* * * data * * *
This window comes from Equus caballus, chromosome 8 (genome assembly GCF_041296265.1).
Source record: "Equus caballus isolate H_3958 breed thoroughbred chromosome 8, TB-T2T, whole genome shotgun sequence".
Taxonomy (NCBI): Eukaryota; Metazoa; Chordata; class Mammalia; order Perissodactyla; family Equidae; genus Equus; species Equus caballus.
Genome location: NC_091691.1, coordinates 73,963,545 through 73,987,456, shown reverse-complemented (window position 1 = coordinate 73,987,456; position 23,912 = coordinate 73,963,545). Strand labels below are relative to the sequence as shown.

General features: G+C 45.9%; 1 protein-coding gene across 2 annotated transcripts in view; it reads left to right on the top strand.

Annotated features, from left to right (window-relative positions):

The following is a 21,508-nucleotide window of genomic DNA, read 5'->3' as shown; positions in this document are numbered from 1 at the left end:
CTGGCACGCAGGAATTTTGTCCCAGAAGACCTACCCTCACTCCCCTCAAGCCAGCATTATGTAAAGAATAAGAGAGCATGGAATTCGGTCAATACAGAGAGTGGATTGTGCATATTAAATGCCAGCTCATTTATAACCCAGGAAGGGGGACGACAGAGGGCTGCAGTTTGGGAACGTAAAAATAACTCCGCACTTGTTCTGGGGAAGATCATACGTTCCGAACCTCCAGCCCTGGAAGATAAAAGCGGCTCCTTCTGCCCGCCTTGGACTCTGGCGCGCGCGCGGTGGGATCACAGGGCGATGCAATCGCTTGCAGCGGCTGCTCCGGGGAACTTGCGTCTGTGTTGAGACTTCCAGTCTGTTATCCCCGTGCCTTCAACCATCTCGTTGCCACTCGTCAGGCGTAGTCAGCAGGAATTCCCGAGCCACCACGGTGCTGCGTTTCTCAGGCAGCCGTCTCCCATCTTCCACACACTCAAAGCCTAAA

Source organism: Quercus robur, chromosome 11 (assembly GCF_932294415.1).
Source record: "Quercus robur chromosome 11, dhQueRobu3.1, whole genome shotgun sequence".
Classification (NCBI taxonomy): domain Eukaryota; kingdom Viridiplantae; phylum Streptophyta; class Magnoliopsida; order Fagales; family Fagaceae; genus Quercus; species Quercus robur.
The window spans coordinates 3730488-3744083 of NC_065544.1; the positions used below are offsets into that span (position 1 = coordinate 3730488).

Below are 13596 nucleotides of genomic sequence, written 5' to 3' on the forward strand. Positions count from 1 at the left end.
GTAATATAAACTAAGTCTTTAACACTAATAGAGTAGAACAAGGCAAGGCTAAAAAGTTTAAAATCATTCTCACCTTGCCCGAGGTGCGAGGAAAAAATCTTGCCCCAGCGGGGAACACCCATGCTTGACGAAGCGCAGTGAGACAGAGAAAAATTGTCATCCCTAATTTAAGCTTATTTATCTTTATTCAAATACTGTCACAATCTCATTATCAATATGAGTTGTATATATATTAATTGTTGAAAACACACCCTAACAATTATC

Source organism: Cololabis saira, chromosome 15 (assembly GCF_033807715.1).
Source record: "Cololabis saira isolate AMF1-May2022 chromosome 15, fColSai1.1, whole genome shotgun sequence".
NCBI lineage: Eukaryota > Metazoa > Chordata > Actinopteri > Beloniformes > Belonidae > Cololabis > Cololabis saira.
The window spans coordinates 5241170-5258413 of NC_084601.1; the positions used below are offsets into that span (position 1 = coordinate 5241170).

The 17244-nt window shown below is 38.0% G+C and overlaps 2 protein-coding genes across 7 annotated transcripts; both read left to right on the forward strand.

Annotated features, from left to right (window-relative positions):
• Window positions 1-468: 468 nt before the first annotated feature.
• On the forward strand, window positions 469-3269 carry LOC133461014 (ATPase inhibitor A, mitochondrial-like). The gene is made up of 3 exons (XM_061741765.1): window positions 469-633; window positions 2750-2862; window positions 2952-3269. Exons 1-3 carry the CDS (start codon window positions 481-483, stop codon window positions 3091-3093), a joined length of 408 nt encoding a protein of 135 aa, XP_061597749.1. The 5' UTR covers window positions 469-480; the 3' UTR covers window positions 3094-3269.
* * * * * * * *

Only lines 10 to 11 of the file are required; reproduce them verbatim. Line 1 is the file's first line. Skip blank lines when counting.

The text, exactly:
Source record: "Quercus robur chromosome 11, dhQueRobu3.1, whole genome shotgun sequence".
Classification (NCBI taxonomy): domain Eukaryota; kingdom Viridiplantae; phylum Streptophyta; class Magnoliopsida; order Fagales; family Fagaceae; genus Quercus; species Quercus robur.